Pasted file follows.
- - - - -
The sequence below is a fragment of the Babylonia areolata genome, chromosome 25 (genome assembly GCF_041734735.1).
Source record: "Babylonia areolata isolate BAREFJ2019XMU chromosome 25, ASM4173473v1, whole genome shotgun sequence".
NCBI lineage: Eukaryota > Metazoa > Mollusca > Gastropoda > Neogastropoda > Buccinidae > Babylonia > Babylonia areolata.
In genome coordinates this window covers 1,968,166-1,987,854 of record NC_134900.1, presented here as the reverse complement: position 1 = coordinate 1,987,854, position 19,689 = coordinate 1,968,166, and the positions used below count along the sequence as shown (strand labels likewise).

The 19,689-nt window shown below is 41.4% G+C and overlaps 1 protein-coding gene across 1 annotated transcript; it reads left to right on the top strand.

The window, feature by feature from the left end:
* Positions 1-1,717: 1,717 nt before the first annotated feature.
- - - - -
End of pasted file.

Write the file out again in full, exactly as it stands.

The sequence below is a fragment of the Babylonia areolata genome, chromosome 25 (genome assembly GCF_041734735.1).
Source record: "Babylonia areolata isolate BAREFJ2019XMU chromosome 25, ASM4173473v1, whole genome shotgun sequence".
NCBI lineage: Eukaryota > Metazoa > Mollusca > Gastropoda > Neogastropoda > Buccinidae > Babylonia > Babylonia areolata.
In genome coordinates this window covers 1,968,166-1,987,854 of record NC_134900.1, presented here as the reverse complement: position 1 = coordinate 1,987,854, position 19,689 = coordinate 1,968,166, and the positions used below count along the sequence as shown (strand labels likewise).

The 19,689-nt window shown below is 41.4% G+C and overlaps 1 protein-coding gene across 1 annotated transcript; it reads left to right on the top strand.

The window, feature by feature from the left end:
* Positions 1-1,717: 1,717 nt before the first annotated feature.